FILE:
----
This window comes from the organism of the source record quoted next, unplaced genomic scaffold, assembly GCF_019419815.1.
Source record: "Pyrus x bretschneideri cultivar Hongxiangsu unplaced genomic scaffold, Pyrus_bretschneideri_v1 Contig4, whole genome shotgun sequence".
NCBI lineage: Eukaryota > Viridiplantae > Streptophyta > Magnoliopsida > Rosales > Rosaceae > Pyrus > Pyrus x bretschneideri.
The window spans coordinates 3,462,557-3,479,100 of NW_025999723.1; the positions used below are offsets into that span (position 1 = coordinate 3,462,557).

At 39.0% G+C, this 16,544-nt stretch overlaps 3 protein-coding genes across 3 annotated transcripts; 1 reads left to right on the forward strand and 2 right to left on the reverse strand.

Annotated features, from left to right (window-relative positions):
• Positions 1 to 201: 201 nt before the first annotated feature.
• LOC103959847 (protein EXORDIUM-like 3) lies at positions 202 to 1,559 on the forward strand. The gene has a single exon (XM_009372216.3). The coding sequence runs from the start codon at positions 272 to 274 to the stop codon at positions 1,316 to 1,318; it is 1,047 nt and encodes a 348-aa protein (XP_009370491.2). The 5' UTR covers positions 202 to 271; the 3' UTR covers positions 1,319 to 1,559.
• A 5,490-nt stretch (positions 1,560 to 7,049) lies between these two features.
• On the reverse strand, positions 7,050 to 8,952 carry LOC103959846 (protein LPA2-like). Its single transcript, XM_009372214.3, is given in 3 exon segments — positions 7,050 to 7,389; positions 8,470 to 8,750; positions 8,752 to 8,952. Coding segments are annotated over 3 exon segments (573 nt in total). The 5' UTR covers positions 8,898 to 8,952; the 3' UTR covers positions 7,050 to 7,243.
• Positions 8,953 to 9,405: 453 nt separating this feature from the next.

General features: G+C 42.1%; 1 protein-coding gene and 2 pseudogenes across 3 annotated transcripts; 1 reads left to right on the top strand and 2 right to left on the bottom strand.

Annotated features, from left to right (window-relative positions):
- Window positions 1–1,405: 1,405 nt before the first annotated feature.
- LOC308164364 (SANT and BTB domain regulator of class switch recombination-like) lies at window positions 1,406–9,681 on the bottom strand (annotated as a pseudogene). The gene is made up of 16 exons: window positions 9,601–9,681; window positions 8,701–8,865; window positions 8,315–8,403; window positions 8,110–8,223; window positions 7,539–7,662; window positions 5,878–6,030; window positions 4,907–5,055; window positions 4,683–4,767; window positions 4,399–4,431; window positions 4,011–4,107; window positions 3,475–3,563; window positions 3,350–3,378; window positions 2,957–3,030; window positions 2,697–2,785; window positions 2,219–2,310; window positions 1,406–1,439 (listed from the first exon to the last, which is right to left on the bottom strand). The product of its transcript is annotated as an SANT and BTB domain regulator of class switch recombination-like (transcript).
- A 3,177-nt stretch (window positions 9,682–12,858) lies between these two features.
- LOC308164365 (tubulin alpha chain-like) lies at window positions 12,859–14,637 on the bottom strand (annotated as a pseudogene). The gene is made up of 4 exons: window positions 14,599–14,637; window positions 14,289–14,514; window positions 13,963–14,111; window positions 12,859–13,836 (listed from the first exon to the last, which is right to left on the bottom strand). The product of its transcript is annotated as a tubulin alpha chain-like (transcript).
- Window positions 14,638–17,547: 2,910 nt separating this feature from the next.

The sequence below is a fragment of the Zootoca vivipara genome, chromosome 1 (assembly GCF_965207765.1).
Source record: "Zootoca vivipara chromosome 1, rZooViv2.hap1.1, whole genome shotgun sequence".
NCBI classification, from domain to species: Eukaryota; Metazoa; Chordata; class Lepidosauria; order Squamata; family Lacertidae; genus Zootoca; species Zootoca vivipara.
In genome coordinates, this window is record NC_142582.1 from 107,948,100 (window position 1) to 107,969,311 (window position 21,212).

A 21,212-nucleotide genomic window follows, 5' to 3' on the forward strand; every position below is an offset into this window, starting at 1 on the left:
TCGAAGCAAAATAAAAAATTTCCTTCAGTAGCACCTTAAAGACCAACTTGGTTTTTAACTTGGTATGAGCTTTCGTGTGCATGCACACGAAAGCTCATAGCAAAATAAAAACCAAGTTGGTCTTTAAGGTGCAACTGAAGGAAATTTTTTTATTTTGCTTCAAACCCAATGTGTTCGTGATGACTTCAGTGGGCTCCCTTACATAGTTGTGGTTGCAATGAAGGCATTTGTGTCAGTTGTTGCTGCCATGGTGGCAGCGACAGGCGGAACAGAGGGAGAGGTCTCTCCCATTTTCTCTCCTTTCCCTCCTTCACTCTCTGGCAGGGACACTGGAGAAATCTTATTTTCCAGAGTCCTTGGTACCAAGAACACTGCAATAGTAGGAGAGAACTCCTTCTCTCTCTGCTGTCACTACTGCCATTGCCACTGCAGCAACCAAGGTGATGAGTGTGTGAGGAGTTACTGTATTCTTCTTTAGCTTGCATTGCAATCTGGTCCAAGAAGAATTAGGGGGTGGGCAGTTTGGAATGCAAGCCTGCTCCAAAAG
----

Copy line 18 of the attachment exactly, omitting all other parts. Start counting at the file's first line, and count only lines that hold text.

- Window positions 14,638–17,547: 2,910 nt separating this feature from the next.